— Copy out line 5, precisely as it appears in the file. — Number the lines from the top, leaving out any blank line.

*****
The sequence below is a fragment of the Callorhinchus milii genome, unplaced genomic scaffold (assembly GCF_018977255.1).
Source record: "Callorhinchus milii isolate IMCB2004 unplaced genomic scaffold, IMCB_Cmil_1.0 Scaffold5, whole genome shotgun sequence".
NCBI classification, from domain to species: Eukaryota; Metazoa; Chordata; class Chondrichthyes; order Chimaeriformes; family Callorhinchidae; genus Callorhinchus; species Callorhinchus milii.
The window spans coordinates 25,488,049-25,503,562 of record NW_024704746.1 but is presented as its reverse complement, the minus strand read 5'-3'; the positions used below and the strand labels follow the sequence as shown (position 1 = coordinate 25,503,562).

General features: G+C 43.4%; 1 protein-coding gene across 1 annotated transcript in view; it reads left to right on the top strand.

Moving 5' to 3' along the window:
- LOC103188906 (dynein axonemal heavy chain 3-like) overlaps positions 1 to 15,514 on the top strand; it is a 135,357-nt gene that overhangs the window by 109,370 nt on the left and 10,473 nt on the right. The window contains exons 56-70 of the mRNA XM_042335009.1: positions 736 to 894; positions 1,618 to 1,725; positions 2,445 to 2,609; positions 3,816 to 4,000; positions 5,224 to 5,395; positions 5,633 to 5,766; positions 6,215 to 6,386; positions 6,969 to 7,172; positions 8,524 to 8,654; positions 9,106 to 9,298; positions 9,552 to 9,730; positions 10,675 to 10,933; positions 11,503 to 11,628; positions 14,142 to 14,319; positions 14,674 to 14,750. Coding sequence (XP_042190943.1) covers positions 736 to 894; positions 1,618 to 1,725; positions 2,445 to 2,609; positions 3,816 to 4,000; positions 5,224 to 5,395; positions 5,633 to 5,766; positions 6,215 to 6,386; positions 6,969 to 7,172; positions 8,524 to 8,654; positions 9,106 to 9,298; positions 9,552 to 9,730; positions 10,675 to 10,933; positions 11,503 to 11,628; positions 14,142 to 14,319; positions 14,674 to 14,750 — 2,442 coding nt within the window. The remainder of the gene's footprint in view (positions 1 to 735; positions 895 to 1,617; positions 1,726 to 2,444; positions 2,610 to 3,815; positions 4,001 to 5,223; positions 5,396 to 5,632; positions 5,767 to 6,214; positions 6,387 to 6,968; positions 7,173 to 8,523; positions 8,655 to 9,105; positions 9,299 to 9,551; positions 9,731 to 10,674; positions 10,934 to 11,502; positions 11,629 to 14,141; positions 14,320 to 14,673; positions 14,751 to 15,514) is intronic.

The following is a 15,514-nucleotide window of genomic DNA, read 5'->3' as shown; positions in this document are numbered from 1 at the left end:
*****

General features: G+C 43.4%; 1 protein-coding gene across 1 annotated transcript in view; it reads left to right on the top strand.